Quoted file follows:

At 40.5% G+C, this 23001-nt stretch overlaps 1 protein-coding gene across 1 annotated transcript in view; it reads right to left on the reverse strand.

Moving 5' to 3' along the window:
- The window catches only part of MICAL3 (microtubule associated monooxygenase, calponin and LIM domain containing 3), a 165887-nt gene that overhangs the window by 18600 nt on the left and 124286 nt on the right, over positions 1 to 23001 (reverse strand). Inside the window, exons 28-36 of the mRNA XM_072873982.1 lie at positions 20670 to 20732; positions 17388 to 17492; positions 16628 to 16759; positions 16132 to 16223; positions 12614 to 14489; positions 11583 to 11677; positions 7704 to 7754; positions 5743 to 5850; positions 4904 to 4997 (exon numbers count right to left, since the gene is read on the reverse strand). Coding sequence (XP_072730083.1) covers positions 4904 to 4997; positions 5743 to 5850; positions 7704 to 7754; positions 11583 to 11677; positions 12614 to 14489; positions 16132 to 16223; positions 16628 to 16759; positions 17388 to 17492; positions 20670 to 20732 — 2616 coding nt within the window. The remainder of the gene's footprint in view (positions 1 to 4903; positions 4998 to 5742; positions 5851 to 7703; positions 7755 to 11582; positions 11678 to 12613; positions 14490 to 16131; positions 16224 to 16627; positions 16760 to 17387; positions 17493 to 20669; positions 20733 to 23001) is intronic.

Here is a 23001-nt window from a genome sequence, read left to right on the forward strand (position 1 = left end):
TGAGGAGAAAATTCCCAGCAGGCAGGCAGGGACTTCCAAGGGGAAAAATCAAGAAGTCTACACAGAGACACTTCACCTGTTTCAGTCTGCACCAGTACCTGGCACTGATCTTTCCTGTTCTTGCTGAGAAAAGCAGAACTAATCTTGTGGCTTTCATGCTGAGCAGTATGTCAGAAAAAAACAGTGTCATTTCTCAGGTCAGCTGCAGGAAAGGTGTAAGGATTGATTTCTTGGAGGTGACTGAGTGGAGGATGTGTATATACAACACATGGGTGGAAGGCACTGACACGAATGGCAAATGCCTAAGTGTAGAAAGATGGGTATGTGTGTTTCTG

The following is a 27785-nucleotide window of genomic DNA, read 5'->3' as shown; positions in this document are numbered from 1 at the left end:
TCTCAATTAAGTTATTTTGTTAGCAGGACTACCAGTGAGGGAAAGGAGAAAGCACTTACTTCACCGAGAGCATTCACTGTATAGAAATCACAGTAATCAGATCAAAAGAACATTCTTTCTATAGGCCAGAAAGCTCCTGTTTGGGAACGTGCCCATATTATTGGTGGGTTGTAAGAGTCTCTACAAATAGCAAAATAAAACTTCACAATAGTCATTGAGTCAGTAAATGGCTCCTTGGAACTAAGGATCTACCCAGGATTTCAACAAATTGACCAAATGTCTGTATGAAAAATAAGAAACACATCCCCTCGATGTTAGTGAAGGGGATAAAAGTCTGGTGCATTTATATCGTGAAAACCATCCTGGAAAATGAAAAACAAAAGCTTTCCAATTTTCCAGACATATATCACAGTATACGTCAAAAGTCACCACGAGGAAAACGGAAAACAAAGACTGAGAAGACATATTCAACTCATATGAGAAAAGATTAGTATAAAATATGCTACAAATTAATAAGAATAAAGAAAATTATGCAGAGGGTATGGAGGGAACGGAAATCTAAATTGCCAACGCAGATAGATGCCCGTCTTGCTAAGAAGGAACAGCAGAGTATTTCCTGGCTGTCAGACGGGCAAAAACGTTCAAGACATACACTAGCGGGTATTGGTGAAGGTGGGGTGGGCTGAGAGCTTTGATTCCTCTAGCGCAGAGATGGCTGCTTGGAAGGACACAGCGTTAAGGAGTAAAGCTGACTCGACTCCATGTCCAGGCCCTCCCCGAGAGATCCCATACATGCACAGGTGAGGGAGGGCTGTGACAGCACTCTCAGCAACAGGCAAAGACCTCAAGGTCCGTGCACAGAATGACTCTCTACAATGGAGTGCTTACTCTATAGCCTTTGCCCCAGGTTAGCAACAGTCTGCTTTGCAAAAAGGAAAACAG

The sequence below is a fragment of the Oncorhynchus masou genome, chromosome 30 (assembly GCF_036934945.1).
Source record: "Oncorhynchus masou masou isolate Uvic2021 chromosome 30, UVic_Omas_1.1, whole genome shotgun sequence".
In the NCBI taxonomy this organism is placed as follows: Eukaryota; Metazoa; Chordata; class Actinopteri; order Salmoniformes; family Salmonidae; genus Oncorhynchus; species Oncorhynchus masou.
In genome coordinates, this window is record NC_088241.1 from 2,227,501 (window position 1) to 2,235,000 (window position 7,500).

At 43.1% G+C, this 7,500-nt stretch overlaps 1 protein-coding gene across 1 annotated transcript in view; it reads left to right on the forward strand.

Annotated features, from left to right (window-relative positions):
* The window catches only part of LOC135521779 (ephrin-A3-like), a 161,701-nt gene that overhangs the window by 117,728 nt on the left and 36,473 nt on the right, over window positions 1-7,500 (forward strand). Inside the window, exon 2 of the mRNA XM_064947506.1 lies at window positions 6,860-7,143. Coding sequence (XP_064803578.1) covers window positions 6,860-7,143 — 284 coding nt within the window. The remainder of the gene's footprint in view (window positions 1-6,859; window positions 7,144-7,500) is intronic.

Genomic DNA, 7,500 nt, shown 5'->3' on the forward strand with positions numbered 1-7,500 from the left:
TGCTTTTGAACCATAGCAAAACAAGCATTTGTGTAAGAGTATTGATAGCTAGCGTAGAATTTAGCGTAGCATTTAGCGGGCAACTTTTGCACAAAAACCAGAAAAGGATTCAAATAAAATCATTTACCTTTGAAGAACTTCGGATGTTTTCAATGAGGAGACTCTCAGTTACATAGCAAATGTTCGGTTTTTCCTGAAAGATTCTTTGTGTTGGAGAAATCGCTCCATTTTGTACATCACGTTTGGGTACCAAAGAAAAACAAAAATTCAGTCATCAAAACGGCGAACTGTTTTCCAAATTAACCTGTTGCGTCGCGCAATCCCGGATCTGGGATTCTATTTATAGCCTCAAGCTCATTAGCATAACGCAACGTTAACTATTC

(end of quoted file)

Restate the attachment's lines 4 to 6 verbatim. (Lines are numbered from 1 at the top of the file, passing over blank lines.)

Here is a 23001-nt window from a genome sequence, read left to right on the forward strand (position 1 = left end):
TGAGGAGAAAATTCCCAGCAGGCAGGCAGGGACTTCCAAGGGGAAAAATCAAGAAGTCTACACAGAGACACTTCACCTGTTTCAGTCTGCACCAGTACCTGGCACTGATCTTTCCTGTTCTTGCTGAGAAAAGCAGAACTAATCTTGTGGCTTTCATGCTGAGCAGTATGTCAGAAAAAAACAGTGTCATTTCTCAGGTCAGCTGCAGGAAAGGTGTAAGGATTGATTTCTTGGAGGTGACTGAGTGGAGGATGTGTATATACAACACATGGGTGGAAGGCACTGACACGAATGGCAAATGCCTAAGTGTAGAAAGATGGGTATGTGTGTTTCTG

The following is a 27785-nucleotide window of genomic DNA, read 5'->3' as shown; positions in this document are numbered from 1 at the left end: